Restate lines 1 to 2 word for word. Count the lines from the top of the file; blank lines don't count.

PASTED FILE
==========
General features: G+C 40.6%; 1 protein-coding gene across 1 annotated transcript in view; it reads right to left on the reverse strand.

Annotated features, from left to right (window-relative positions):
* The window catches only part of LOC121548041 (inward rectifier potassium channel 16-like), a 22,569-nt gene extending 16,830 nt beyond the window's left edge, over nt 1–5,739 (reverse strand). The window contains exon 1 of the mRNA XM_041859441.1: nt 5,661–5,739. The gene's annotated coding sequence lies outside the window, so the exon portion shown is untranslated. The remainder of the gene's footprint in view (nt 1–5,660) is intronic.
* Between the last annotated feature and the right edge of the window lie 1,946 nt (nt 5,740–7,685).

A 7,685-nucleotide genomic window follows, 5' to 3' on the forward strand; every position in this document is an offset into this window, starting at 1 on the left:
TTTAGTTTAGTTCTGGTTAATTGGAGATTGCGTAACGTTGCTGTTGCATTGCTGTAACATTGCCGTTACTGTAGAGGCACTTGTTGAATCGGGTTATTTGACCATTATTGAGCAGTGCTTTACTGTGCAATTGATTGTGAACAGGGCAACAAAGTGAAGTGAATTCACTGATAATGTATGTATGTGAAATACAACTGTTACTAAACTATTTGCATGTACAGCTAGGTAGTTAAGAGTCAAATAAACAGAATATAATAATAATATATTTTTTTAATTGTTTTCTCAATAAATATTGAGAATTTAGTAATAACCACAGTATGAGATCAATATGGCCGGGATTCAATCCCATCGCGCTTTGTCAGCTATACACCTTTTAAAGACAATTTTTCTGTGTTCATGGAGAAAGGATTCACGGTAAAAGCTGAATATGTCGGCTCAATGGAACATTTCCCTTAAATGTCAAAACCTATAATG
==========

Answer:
General features: G+C 40.6%; 1 protein-coding gene across 1 annotated transcript in view; it reads right to left on the reverse strand.

Annotated features, from left to right (window-relative positions):